Chronic Fatigue Syndrome (cont.)
Charles Patrick Davis, MD, PhD
Dr. Charles "Pat" Davis, MD, PhD, is a board certified Emergency Medicine doctor who currently practices as a consultant and staff member for hospitals. He has a PhD in Microbiology (UT at Austin), and the MD (Univ. Texas Medical Branch, Galveston). He is a Clinical Professor (retired) in the Division of Emergency Medicine, UT Health Science Center at San Antonio, and has been the Chief of Emergency Medicine at UT Medical Branch and at UTHSCSA with over 250 publications.
Jerry R. Balentine, DO, FACEP
Dr. Balentine received his undergraduate degree from McDaniel College in Westminster, Maryland. He attended medical school at the Philadelphia College of Osteopathic Medicine graduating in1983. He completed his internship at St. Joseph's Hospital in Philadelphia and his Emergency Medicine residency at Lincoln Medical and Mental Health Center in the Bronx, where he served as chief resident.
In this Article
- Chronic fatigue syndrome (CFS) facts
- What is chronic fatigue syndrome (CFS)?
- What causes chronic fatigue syndrome?
- What are risk factors for chronic fatigue syndrome?
- What are the symptoms and signs of chronic fatigue syndrome?
- What are chronic fatigue syndrome symptoms in men?
- What are chronic fatigue syndrome symptoms in women?
- How is chronic fatigue syndrome diagnosed?
- What is the treatment for chronic fatigue syndrome?
- Is there a cure for chronic fatigue syndrome?
- What is the prognosis (outcome) for chronic fatigue syndrome?
- Can chronic fatigue syndrome be prevented?
- Where can people find additional information about chronic fatigue syndrome?
- Chronic Fatigue Syndrome FAQs
- Find a local Rheumatologist in your town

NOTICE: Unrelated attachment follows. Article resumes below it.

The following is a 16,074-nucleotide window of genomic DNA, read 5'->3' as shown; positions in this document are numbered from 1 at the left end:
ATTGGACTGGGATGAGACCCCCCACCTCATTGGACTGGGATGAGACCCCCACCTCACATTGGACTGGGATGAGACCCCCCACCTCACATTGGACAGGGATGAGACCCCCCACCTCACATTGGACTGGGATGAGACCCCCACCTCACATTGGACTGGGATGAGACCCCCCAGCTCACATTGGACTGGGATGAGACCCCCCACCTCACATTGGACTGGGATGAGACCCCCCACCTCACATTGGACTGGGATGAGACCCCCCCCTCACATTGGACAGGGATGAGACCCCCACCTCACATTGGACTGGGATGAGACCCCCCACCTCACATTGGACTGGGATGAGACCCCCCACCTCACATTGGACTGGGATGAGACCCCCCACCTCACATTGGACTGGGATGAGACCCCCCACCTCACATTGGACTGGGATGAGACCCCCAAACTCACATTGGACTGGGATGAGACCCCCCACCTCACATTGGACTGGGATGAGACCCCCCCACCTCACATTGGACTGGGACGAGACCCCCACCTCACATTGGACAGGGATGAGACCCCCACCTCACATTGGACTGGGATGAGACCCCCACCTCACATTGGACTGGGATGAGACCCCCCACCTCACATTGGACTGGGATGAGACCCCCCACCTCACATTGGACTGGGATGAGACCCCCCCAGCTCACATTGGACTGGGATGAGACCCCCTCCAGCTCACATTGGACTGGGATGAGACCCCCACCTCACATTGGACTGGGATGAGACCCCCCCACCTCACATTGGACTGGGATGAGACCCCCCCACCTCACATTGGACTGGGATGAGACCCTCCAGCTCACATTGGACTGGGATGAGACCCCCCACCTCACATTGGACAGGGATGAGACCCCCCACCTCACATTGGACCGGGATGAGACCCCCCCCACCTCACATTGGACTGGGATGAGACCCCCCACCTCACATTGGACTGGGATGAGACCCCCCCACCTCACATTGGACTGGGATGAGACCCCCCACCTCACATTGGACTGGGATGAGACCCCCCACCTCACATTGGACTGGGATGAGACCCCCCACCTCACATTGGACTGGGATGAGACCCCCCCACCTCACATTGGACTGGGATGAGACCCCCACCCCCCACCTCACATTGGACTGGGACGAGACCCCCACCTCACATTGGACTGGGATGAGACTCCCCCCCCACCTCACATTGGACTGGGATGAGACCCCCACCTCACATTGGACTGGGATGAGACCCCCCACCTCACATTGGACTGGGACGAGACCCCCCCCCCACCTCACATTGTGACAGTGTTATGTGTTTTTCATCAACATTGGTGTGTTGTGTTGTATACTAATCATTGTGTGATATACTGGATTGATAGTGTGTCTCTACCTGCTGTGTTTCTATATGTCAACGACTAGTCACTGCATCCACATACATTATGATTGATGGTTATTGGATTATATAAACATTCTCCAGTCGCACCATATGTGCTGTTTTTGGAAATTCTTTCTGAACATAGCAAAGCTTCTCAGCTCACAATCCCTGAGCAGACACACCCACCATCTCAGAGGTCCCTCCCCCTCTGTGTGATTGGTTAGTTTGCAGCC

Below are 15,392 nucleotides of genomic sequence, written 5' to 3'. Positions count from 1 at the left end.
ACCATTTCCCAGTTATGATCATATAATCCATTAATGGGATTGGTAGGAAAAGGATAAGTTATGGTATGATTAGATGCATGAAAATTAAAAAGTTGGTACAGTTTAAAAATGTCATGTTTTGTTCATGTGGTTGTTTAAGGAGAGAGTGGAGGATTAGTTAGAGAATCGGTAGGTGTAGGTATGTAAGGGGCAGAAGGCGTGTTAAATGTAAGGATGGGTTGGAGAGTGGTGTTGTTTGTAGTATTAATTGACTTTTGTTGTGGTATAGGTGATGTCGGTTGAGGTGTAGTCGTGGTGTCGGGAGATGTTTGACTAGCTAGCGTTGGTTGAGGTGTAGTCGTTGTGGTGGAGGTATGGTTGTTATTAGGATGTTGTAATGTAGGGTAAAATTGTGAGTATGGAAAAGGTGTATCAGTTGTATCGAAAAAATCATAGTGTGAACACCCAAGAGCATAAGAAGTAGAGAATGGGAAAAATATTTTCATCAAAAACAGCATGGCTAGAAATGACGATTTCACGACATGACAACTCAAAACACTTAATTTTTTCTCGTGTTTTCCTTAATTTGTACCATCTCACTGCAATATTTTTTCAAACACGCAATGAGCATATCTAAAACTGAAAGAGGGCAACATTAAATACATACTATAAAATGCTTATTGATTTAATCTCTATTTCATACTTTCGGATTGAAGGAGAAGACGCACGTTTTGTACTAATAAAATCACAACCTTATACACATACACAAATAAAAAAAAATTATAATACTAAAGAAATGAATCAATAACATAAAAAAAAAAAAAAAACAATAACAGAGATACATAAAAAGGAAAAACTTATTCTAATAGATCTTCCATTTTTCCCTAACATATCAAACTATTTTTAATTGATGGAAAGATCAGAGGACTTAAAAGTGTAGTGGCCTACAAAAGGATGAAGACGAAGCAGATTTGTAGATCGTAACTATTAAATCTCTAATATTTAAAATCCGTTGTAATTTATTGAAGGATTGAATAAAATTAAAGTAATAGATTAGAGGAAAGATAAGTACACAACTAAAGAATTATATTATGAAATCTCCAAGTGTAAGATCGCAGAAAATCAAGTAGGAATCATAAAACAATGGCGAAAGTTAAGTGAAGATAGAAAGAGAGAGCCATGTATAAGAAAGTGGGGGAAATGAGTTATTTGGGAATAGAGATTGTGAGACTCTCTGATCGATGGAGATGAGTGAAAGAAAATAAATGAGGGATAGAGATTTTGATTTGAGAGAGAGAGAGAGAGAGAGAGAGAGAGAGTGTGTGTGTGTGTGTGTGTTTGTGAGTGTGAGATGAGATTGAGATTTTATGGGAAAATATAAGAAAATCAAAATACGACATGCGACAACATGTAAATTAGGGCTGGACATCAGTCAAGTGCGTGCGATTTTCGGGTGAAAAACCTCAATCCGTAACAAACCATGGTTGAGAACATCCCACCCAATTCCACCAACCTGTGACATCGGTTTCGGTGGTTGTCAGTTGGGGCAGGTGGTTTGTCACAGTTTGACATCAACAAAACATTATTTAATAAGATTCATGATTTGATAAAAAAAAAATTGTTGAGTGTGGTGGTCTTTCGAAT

What is the treatment for chronic fatigue syndrome?
There is no known cure for chronic fatigue syndrome; treatment is based on those therapies that reduce the symptoms. In general, patients who are diagnosed within the first 2 years of symptoms respond better to symptomatic treatment than those patients diagnosed after 2 or more years of having the disease. Treatments to reduce symptoms are individualized for each patient as no single therapy helps all CFS patients.
Drug therapies (bupropion [Wellbutrin], sertraline [Zoloft], and other antidepressant drugs) are used to treat symptoms of sleep, pain, and psychological problems. Other therapies that are used include stress reduction and lifestyle changes (which may include diet and exercise reduction). Some investigators suggest diet and nutrition play a role and recommend vitamin D, B6, B12, lysine, and glutathione supplements while others do not. Some clinicians may prescribe antibiotics such as metronidazole (Flagyl) or amoxicillin and clavulanic acid (Augmentin) if the patient has high levels of antibodies that react with C. pneumoniae or other organisms. Other treatments that claim some positive effects on CFS symptoms include holistic treatments such as bananas, maca (a plant root from Peru), pau d'arco (herb from the bark of the taheebo tree in Central America), and spirulina (plankton).
Acupuncture and fluorescent-light treatments also are claimed to help CFS patients. Most of these other therapies have not been well studied by experts who treat CFS.
Most clinicians agree that patients with CFS need a team approach to their illness. The most disruptive symptoms should be addressed first. In general the therapy will be a combination of psychological counseling (to help with the day-to-day burden CFS imposes on the patient's life) and mild, guided exercise (a physical therapist might be able to help; care should be taken to not be too strenuous). Cognitive-behavioral therapy seems to work well with pediatric-aged patients.
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